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Personal Injury Lawsuit: What Is a Jury Trial Like?

In a personal injury lawsuit, you have a right to a jury trial. This means that a group of your peers who reside in the county of your lawsuit will be tasked with deciding the key issues of who is at fault for a serious injury and how much is owed in damages.

Trials are the last resort in a lawsuit. It means that all efforts at informal negotiations and formal mediation have not resulted in a settlement and that now the ultimate decisions must be put before a jury.

Jury Trial: Preparation

Most personal injury lawsuits settle before they get to trial. They settle because attorneys on both sides are aware of the long hours and hard work that it takes to properly prepare a case for trial. There is discovery, research, reviewing records, issuing subpoenas, preparing witnesses (including experts), and pre-trial motions and hearings. Leading up to the trial, you should anticipate responding to any requests for information from your attorney and meetings with your attorney and their staff to prepare you for trial.

Jury Selection: Voir Dire

Jury selection can feel intimidating. The selection process, called voir dire, is designed to find suitable people who can make impartial decisions based on the evidence presented to them. You will sit in a courtroom before a large group of prospective jurors as the attorneys ask questions to gauge whether each potential juror can be fair and impartial, or whether their personal experiences or biases will taint their decision-making ability in this type of case.

Throughout this process, the court will ask questions and determine whether specific jurors should be released. Also, each attorney is allowed several “strikes”, in which they use their experience and judgment to eliminate potential jurors whose selection they feel will be adverse to their client’s interest. The jury will be comprised of remaining jurors in numerical order.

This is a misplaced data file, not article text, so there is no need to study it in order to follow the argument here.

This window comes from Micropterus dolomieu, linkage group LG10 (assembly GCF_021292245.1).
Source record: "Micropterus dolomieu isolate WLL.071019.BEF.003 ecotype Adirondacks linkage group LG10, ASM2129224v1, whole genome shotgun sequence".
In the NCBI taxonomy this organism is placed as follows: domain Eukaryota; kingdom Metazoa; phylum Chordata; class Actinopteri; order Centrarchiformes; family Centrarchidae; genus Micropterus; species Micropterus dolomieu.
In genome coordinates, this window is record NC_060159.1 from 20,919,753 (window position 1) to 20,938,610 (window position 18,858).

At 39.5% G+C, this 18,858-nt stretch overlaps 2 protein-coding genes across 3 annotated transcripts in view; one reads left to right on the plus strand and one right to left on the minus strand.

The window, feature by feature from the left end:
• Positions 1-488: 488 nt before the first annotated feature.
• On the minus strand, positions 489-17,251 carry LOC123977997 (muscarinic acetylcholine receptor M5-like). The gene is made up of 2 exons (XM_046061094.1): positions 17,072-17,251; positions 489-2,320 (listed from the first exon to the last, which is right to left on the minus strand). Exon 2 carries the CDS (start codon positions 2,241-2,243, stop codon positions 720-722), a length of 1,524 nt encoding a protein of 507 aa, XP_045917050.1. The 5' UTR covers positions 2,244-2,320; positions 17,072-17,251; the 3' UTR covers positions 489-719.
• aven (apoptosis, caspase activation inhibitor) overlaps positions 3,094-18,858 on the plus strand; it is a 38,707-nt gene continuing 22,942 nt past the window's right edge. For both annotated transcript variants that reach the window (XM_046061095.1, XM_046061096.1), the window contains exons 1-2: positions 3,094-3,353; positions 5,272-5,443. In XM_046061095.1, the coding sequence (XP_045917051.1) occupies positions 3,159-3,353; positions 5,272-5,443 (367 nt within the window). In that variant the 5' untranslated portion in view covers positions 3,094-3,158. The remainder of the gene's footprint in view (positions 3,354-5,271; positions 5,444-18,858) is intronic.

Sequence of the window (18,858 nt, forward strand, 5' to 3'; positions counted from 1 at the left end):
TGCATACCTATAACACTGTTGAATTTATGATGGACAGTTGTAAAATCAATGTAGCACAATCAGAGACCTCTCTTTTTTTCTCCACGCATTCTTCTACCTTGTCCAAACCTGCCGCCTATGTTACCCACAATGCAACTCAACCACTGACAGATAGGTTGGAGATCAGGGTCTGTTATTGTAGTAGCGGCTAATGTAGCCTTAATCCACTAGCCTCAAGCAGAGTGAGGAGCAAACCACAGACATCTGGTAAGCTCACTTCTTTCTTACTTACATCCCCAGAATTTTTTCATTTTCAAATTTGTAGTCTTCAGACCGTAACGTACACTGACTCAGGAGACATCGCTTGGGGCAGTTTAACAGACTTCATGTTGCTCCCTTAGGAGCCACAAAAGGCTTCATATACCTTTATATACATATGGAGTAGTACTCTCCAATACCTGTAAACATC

Unpredictable Outcome

After opening arguments, the jury will be presented with evidence comprised of witness testimony and trial exhibits. The length of a trial truly varies from case to case, and can dramatically increase depending on the severity of the injuries, the complexity of the issues, the amount of money at stake, and the number of parties involved. At the end of the presentation of evidence, each side will be allowed to present closing arguments and the jury will be asked to leave the room to deliberate and answer the legal questions posed to them.

Personal Injury Attorneys: Viloria, Oliphant, Oster & Aman L.L.P.

Jury trials carry risks for both sides, as a jury may not decide an issue the way that either side anticipates, and there is always the possibility of an unfavorable outcome. Regardless of whether a case proceeds to trial, the attorneys at Viloria, Oliphant, Oster & Aman, L.L.P. prepare every case as if it will end in one. We do so because we believe that preparation helps us effectively push insurance companies to take our clients’ claims seriously. We have a track record of success and will always maximum compensation for our clients. If you need a personal injury attorney, call Viloria, Oliphant, Oster & Aman L.L.P. today at (775) 227-2280 to schedule a free case consultation or contact our office through our website.

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